Indy Twisters offers special needs kids a true team experience

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The Indy Twisters special needs hockey team is seeking to draw kids from across Hamilton County to learn the sport. (Submitted photo)

The Indy Twisters special needs hockey team is seeking to draw kids from across Hamilton County to learn the sport. (Submitted photo)

By Gary Boskovich

Anyone who has a child with special needs understands that challenges are faced by the entire family day in and day out.

Pressure comes from all angles – from social mainstreaming to mounting medical bills and health care costs. Most often that means having a two-income household with little time in reserve for outside recreational activities.

But the Indy Twisters hockey team is hoping to change that.

The Indy Twisters, who practice and play at the Arctic Zone in Westfield, are a hockey team comprised entirely of boys and girls that have special needs with ages ranging from 5 to 21. While the majority of the players fall somewhere on the autism spectrum, kids with other needs are welcome as well.

The team’s mission is to promote hockey as an activity for individuals with special needs in an environment adapted to each athlete’s abilities. But it’s more than just playing a sport. The program also emphasizes social interaction, dependability, self-reliance, concentration, personal accountability and team play.

The ultimate goal of the Twisters is to help each team member be more successful inside and outside the rink.

‘We’ll help them’

The program’s sponsors want to reach out to parents and teachers in Hamilton County and the vicinity to raise awareness for the Indy Twisters program and let them know it exists.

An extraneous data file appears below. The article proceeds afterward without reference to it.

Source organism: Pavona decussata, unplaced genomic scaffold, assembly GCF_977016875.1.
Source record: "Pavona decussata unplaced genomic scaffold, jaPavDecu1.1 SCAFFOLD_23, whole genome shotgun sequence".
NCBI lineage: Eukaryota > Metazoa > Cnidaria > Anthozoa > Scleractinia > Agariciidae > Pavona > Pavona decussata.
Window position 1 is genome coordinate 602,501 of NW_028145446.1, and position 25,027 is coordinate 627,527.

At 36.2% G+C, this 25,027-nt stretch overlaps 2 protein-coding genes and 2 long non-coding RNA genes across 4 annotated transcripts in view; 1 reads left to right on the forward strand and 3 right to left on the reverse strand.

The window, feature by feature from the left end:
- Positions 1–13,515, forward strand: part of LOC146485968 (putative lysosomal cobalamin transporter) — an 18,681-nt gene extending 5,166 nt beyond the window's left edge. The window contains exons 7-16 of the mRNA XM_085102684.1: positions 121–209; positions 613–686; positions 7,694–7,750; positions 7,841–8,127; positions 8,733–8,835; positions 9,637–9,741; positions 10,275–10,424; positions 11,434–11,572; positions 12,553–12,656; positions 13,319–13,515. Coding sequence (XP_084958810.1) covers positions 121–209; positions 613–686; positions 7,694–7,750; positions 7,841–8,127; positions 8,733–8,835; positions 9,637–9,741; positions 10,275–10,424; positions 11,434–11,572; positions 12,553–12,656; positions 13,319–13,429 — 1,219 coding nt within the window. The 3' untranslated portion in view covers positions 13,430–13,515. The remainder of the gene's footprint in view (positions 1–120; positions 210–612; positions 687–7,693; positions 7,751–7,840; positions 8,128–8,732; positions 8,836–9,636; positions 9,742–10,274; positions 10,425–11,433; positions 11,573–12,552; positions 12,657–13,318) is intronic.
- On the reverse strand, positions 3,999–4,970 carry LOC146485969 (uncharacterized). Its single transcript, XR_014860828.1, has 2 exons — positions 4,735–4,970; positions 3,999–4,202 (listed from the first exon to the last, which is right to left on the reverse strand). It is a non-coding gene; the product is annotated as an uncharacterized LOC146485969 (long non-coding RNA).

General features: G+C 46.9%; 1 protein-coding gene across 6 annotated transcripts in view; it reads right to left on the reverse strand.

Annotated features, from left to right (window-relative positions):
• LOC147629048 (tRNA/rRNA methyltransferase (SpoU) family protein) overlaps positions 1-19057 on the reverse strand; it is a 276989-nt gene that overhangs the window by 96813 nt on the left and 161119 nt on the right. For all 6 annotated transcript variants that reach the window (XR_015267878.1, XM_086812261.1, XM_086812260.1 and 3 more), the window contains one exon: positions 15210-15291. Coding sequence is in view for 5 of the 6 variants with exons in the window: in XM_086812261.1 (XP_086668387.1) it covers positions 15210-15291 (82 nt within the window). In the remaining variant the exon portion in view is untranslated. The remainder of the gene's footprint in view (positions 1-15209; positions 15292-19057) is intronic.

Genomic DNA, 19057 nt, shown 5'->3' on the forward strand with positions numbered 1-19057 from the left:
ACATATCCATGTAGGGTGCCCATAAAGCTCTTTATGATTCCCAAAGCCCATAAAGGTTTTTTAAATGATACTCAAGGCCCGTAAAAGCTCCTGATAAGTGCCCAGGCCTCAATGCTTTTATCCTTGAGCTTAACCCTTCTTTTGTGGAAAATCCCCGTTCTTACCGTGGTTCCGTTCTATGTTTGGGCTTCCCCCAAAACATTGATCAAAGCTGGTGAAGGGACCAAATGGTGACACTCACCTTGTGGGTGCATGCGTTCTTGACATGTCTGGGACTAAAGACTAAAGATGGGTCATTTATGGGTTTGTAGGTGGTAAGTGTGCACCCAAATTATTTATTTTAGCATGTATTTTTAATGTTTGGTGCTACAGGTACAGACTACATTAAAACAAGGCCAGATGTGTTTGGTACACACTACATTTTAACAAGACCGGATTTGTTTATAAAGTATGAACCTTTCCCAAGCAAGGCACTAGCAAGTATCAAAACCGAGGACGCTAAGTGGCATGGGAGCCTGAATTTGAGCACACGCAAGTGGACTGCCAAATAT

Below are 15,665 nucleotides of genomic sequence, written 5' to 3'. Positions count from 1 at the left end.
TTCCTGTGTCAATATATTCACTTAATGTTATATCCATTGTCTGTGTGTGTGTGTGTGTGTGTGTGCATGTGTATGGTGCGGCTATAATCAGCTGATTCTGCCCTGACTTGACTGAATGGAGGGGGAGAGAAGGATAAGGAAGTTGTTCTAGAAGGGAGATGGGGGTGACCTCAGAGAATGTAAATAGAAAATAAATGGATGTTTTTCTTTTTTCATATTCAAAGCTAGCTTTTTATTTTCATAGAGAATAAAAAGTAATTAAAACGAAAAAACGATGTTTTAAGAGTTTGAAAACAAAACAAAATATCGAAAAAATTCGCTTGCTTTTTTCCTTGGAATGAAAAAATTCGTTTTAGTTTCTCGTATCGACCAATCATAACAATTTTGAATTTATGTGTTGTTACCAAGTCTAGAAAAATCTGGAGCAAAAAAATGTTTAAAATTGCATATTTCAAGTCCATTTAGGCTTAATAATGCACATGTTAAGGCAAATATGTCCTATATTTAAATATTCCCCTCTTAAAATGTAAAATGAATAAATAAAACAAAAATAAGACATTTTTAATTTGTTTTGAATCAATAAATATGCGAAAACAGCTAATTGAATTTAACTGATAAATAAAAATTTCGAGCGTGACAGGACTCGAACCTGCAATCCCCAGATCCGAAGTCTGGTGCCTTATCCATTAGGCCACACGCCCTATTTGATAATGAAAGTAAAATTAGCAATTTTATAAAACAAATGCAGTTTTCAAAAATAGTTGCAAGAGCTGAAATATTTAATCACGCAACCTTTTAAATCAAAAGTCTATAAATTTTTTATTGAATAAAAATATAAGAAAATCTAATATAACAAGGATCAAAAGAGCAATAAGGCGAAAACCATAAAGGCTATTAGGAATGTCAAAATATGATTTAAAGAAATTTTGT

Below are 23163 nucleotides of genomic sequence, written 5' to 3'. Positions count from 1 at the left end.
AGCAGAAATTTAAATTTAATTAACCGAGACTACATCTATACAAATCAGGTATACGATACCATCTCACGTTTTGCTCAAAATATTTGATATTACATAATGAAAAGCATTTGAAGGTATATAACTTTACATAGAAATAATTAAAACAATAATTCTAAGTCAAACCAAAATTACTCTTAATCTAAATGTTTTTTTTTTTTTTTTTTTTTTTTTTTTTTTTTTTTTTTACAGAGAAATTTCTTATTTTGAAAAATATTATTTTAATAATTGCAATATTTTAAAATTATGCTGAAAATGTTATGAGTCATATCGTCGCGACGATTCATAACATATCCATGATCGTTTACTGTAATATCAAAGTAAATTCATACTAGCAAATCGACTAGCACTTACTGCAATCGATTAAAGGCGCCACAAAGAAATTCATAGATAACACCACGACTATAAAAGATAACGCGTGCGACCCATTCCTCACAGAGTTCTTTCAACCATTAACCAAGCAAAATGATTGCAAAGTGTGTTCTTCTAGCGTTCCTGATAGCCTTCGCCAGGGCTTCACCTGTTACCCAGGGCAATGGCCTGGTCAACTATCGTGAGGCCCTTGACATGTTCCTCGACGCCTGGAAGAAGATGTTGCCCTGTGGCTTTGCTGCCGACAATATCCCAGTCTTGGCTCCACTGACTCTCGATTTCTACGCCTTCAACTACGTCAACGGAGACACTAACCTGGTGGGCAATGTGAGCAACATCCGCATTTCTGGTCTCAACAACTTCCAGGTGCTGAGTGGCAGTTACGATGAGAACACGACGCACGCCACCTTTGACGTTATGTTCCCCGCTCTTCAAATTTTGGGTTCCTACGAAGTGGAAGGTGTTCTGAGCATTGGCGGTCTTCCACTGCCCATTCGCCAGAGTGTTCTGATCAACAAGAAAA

“It’s like a form of therapy for these kids because we’re teaching life skills, not just to play hockey,” Assistant Coach Ed Brennan said. “That transfers to better performance at home, better performance in the schools and the parents see that and let us know they’re seeing improvement from these kids and their self-esteem.”

There are plenty of challenges – both for the players and the men who organize and run the team.

“(The kids) try so much and they fail and I think the reason why they fail is that the coaches and the kids around them don’t have the patience for the challenges the kids have whether you’re playing soccer or basketball,” Brennan said.

Brennan said he wasn’t intending to criticize anyone who volunteers to coach – just that coaches are trying to accomplish a lot in order to deal with kids’ special needs.

Most coaches are unfamiliar with autistic characteristics and how to handle meltdowns and frustrations that often beset these kids.

Those things will happen, which make them a difficult fit for traditional sports programs simply because the majority of coaches don’t have the time or experience to dedicate to a challenged player.

However, when someone has a meltdown when playing for the Twisters, the coaches take a decidedly different approach.